Five Common Barriers to Becoming a Simple Church


Yes, many of our churches are too complex.

You’ve heard my advocacy of the simple church on more than one occasion. Too many congregations are wasting precious time, money, and energy doing too much.

Simply stated, many of our churches are complex churches. In fact, the churches are so complex that they have ceased to do ministry effectively.

Too many programs. Too many meetings. Too many events. Too many ministries.

You get the picture.

Now the question is: Why? Why do we allow our churches to become complex churches? Or to state it differently: What are some common barriers to becoming a simple church? I see five of them again and again.

  1. Traditionalism. We do the same things we’ve always done because we’ve always done them that way before. If that sounds redundant, it is. We just can’t get out of our boxes of comfort and false security.
  2. Lack of clear vision. We pile on program after program and meeting after meeting because we have no clear plan or vision. A good vision will lead the church to say “yes” or “no” in a healthy fashion.
  3. Fear. Many leaders fear the consequences of even suggesting the elimination of some programs, ministries, or activities. I know of no simple church without courageous leaders.
  4. Coasting. This barrier is similar to fear. Some leaders don’t want to rock the boat. They just want to hang on to their jobs or their peaceful existence. But the courageous leader is never a coasting leader.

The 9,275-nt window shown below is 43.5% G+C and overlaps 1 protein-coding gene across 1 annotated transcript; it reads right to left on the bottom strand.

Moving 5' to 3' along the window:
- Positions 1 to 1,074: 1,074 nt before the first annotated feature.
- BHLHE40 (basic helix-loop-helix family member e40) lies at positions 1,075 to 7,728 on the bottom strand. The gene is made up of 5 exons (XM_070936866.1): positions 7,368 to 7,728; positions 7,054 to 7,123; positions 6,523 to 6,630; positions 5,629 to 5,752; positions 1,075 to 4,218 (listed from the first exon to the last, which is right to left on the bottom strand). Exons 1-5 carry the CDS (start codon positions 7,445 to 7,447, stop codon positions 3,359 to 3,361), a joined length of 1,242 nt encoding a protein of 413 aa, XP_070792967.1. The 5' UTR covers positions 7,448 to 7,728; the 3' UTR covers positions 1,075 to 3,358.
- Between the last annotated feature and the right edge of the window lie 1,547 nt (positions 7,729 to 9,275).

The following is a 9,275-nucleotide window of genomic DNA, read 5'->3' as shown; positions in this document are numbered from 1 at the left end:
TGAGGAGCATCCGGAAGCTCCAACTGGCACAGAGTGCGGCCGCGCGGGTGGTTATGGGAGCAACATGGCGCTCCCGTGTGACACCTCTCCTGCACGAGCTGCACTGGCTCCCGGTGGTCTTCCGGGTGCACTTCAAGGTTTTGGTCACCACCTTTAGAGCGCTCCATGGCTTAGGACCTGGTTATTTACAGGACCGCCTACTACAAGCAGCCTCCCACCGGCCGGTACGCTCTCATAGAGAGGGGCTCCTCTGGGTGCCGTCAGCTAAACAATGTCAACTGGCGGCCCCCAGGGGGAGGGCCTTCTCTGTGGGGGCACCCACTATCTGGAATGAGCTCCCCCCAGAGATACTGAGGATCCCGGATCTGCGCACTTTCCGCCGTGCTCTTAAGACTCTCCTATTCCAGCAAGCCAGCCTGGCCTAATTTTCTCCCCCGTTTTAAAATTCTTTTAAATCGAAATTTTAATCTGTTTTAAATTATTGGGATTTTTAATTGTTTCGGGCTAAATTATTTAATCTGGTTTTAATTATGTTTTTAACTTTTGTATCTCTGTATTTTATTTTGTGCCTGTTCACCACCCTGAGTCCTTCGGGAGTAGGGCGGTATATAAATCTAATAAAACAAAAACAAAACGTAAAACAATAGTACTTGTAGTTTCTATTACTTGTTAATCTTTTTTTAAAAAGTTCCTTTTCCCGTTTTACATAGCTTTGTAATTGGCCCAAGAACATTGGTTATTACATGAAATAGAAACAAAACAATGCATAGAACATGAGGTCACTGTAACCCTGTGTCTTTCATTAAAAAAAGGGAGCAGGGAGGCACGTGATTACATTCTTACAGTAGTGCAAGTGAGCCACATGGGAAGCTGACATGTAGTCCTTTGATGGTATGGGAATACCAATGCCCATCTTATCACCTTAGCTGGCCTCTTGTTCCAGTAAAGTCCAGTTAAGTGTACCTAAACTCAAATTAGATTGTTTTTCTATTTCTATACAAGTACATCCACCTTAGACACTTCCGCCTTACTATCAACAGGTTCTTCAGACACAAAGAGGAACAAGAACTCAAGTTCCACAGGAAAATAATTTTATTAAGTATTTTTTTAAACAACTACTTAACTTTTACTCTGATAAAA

5. Failure to evaluate. I have encouraged churches to consider a zero-based ministry every year. Ask the question: What ministries, programs, and meetings would we have if we had a clean slate? How would it look differently than our current schedule? Too many churches are eager to add but fearful to subtract.

Complex and busy churches are normative for too many congregations. And, ironically, the complex church is a church that is simply too busy for its members to minister effectively.

The simple church gives members the time they need to minister to their families and to the communities in which they live.

And those are the churches that are truly making a difference.

P. S. — I will be doing a FREE Facebook Live event on Wednesday at 12:00 PM, Central, on “The New Normal for Church Guests.” Sign up below for more information about the free masterclass.

Posted on January 15, 2018